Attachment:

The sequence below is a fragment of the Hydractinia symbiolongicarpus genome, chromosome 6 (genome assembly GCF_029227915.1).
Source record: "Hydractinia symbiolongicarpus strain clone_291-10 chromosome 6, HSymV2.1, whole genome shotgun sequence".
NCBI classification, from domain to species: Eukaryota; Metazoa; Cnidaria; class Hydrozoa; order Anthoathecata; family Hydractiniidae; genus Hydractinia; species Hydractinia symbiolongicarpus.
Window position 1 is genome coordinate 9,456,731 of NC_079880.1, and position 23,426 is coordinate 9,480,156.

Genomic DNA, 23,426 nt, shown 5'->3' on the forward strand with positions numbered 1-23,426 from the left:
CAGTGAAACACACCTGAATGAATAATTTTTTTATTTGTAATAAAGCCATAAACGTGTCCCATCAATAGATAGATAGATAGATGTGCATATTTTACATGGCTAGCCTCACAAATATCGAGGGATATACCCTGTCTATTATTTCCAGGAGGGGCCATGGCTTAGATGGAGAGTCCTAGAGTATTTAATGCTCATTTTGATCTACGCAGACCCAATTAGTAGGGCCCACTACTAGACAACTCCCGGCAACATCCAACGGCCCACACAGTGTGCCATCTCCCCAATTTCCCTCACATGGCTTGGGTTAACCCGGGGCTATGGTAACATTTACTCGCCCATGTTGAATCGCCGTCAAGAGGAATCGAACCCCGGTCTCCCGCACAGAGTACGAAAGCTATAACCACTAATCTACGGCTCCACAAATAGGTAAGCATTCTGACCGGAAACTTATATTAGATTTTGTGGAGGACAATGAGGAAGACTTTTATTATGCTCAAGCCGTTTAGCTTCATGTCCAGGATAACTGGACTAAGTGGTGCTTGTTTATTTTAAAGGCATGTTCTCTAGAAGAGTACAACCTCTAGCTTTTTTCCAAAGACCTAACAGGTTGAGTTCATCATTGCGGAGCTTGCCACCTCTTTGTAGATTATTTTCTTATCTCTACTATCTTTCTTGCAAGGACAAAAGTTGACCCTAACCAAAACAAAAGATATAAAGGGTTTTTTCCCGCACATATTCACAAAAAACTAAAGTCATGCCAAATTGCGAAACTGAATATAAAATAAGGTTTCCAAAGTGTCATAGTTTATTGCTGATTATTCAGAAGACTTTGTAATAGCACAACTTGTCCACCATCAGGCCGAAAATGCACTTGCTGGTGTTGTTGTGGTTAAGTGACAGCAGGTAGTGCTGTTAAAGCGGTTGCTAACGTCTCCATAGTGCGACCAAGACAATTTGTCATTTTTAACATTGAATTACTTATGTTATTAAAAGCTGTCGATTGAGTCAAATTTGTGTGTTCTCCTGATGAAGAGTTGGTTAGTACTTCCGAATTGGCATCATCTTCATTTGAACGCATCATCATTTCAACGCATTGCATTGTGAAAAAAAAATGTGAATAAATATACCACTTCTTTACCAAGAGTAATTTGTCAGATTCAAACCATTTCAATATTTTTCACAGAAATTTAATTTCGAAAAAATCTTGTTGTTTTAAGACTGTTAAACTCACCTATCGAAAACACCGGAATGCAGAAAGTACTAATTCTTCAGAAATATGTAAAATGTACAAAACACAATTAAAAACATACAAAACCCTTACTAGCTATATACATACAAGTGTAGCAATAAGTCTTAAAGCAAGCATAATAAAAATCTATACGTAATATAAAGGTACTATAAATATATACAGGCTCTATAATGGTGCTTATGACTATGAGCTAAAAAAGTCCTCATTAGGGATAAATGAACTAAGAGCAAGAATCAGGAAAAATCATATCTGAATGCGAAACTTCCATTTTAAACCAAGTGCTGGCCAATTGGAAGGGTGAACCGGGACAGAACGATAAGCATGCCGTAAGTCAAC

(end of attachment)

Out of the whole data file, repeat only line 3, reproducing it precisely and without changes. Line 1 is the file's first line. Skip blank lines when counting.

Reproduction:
NCBI classification, from domain to species: Eukaryota; Metazoa; Cnidaria; class Hydrozoa; order Anthoathecata; family Hydractiniidae; genus Hydractinia; species Hydractinia symbiolongicarpus.